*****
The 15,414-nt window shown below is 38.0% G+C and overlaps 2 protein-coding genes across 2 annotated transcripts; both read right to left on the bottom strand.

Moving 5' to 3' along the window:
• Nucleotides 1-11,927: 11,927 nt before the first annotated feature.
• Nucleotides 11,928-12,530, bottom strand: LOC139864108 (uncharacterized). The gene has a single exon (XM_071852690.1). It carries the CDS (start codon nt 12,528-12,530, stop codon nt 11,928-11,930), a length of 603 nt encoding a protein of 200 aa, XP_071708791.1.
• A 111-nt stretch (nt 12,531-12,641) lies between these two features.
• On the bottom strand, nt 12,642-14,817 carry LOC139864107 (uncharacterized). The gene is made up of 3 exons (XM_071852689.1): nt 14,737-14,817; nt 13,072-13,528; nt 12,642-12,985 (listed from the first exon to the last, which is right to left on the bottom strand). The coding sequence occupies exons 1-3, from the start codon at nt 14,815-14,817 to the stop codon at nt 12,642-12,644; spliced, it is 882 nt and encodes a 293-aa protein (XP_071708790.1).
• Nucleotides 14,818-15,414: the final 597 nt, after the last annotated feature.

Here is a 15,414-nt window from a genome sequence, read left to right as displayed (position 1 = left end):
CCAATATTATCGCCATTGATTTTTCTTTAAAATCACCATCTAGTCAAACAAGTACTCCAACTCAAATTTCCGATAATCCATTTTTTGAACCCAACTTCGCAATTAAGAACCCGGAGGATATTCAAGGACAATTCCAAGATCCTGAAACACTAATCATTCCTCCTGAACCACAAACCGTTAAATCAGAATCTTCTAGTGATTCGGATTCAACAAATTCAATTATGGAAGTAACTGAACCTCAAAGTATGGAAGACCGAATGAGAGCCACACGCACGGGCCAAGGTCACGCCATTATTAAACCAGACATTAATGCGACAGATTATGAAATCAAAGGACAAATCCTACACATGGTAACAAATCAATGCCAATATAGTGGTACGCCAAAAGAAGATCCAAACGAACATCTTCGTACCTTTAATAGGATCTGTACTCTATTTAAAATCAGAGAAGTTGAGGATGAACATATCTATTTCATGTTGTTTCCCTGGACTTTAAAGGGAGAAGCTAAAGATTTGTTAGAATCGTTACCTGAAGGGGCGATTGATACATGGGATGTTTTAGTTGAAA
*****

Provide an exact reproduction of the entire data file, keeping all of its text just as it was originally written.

The 15,414-nt window shown below is 38.0% G+C and overlaps 2 protein-coding genes across 2 annotated transcripts; both read right to left on the bottom strand.

Moving 5' to 3' along the window:
• Nucleotides 1-11,927: 11,927 nt before the first annotated feature.
• Nucleotides 11,928-12,530, bottom strand: LOC139864108 (uncharacterized). The gene has a single exon (XM_071852690.1). It carries the CDS (start codon nt 12,528-12,530, stop codon nt 11,928-11,930), a length of 603 nt encoding a protein of 200 aa, XP_071708791.1.
• A 111-nt stretch (nt 12,531-12,641) lies between these two features.
• On the bottom strand, nt 12,642-14,817 carry LOC139864107 (uncharacterized). The gene is made up of 3 exons (XM_071852689.1): nt 14,737-14,817; nt 13,072-13,528; nt 12,642-12,985 (listed from the first exon to the last, which is right to left on the bottom strand). The coding sequence occupies exons 1-3, from the start codon at nt 14,815-14,817 to the stop codon at nt 12,642-12,644; spliced, it is 882 nt and encodes a 293-aa protein (XP_071708790.1).
• Nucleotides 14,818-15,414: the final 597 nt, after the last annotated feature.

Here is a 15,414-nt window from a genome sequence, read left to right as displayed (position 1 = left end):
CCAATATTATCGCCATTGATTTTTCTTTAAAATCACCATCTAGTCAAACAAGTACTCCAACTCAAATTTCCGATAATCCATTTTTTGAACCCAACTTCGCAATTAAGAACCCGGAGGATATTCAAGGACAATTCCAAGATCCTGAAACACTAATCATTCCTCCTGAACCACAAACCGTTAAATCAGAATCTTCTAGTGATTCGGATTCAACAAATTCAATTATGGAAGTAACTGAACCTCAAAGTATGGAAGACCGAATGAGAGCCACACGCACGGGCCAAGGTCACGCCATTATTAAACCAGACATTAATGCGACAGATTATGAAATCAAAGGACAAATCCTACACATGGTAACAAATCAATGCCAATATAGTGGTACGCCAAAAGAAGATCCAAACGAACATCTTCGTACCTTTAATAGGATCTGTACTCTATTTAAAATCAGAGAAGTTGAGGATGAACATATCTATTTCATGTTGTTTCCCTGGACTTTAAAGGGAGAAGCTAAAGATTTGTTAGAATCGTTACCTGAAGGGGCGATTGATACATGGGATGTTTTAGTTGAAA